sector.
    Comment 4: NMFS should approve and implement the management 
measures in Amendment 35. However, the lack of rebuilding analyses on 
which to base the management decisions causes concern. Hopefully, the 
benchmark stock assessment scheduled for 2013 will produce stock 
projections deemed sufficient for management advice, and the Council 
will be able, at that time, to revise the ACLs and set new target 
rebuilding dates. Until the assessment is completed in 2013, the 
measures proposed by the Council in Amendment 35 are consistent with 
the management advice the Council received from its Scientific and 
Statistical Committee (SSC) and the ABC Control Rule previously 
approved by NMFS.
    Response: NMFS agrees that the management measures contained in 
Amendment 35 should be implemented. The reliability of the yield/stock 
projections in the SEDAR 9 Update was questioned by the Council's SSC 
because of the large sensitivity to small changes in the assessment 
model initial conditions, fishing mortality rates, and catch. The 
Council's SSC determined the initial conditions of sample sizes from 
the observer studies were low, the spatial representation of the 
observer trips to the entire fishery was not complete, the observer 
study did not span a long time series, and there was uncertainty in the 
ability of the observers to accurately differentiate greater amberjack 
from other commonly caught jacks (Almaco jack, banded rudderfish, 
lesser amberjack).
    Therefore, the SSC did not use the stock assessment to set the 
overfishing limit (OFL) or the acceptable biological catch (ABC) but 
instead used the ABC control rule that the Council was developing in 
the Generic Annual Catch Limit/Accountability Measure Amendment 
(Generic ACL Amendment) and was subsequently approved by NMFS. NMFS 
believes that the SSC's ABC recommendation (i.e., 75 percent of the 
OFL) and the management measures implemented by the Council (setting 
the ACT approximately 15 percent below the ACL) will, more likely than 
not, provide the reduction in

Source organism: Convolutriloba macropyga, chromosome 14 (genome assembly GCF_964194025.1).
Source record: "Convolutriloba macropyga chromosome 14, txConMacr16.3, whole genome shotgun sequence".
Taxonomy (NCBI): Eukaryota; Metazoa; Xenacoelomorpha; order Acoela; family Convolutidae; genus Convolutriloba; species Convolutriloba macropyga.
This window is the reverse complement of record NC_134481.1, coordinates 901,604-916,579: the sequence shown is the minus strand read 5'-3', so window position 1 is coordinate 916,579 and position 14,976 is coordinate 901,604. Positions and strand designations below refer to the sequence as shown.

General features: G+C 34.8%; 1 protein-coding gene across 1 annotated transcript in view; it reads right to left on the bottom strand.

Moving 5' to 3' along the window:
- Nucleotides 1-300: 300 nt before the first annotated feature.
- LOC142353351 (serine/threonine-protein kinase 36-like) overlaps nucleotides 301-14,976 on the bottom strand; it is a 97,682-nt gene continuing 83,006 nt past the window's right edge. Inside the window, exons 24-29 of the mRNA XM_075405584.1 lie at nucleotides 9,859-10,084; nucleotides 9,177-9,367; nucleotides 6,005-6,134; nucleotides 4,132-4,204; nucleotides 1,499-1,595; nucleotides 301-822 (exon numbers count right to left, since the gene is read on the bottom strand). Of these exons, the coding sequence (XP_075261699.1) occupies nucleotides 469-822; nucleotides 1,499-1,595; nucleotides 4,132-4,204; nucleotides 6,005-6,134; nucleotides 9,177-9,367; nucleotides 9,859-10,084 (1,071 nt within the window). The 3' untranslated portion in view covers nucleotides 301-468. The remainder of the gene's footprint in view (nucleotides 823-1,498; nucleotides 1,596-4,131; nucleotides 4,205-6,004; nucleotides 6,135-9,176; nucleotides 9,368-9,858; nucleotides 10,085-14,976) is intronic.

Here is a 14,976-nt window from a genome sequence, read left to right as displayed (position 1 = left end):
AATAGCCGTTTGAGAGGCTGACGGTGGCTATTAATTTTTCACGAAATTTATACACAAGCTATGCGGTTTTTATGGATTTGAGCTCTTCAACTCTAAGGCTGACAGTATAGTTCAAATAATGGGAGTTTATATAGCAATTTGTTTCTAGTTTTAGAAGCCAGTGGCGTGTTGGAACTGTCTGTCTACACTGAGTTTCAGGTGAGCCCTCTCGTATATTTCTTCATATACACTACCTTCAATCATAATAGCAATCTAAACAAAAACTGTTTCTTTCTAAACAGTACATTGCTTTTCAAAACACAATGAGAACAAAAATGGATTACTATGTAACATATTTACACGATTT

[[Page 67576]]

greater amberjack fishing mortality necessary to end overfishing and 
rebuild the greater amberjack stock.
    A new benchmark assessment for greater amberjack is scheduled to be 
undertaken in 2013. The SSC recommended that the next stock assessment 
include aging studies and fishery-independent data for the Gulf. When 
the new assessment is completed, NMFS and the Council will be able to 
confirm that greater amberjack has met its rebuilding schedule.
    Comment 5: Greater amberjack are overfished in the Gulf and both 
the recreational and commercials sectors should have more restrictions 
implemented than those proposed through Amendment 35. Recent landings 
by both the recreational and commercial sectors have exceeded the 
existing ACL by more than the reductions implemented through this rule. 
Restrictions in this rule may not restrict either sector to their 
quotas.
    Response: In Amendment 35, the Council analyzed and reviewed ACLs 
and ACTs, minimum size limits, recreational bag limits, seasonal 
closures, and commercial trip limits. The Council's SSC recommended 
that the ABC be set at 1,780,000 lb (807,394 kg), which is a decrease 
from the previously established ACL. The Council then set the ACL equal 
to the ABC, and set the ACT approximately 15 percent below the ACL. 
NMFS and the Council expect that the management measures implemented in 
this final rule will lengthen the fishing season, restrain catch to the 
ACT, and end overfishing of greater amberjack. Both the commercial and 
recreational sector AMs require that the sectors close for the 
remainder of the fishing year when landings reach or are projected to 
reach the applicable ACT (quota). This in-season closure authority is 
intended to restrict each sector to its ACT to the extent possible. The 
buffer between the ACL and the ACT (quota) is intended to ensure that 
the ACL is not exceeded due to management uncertainty in determining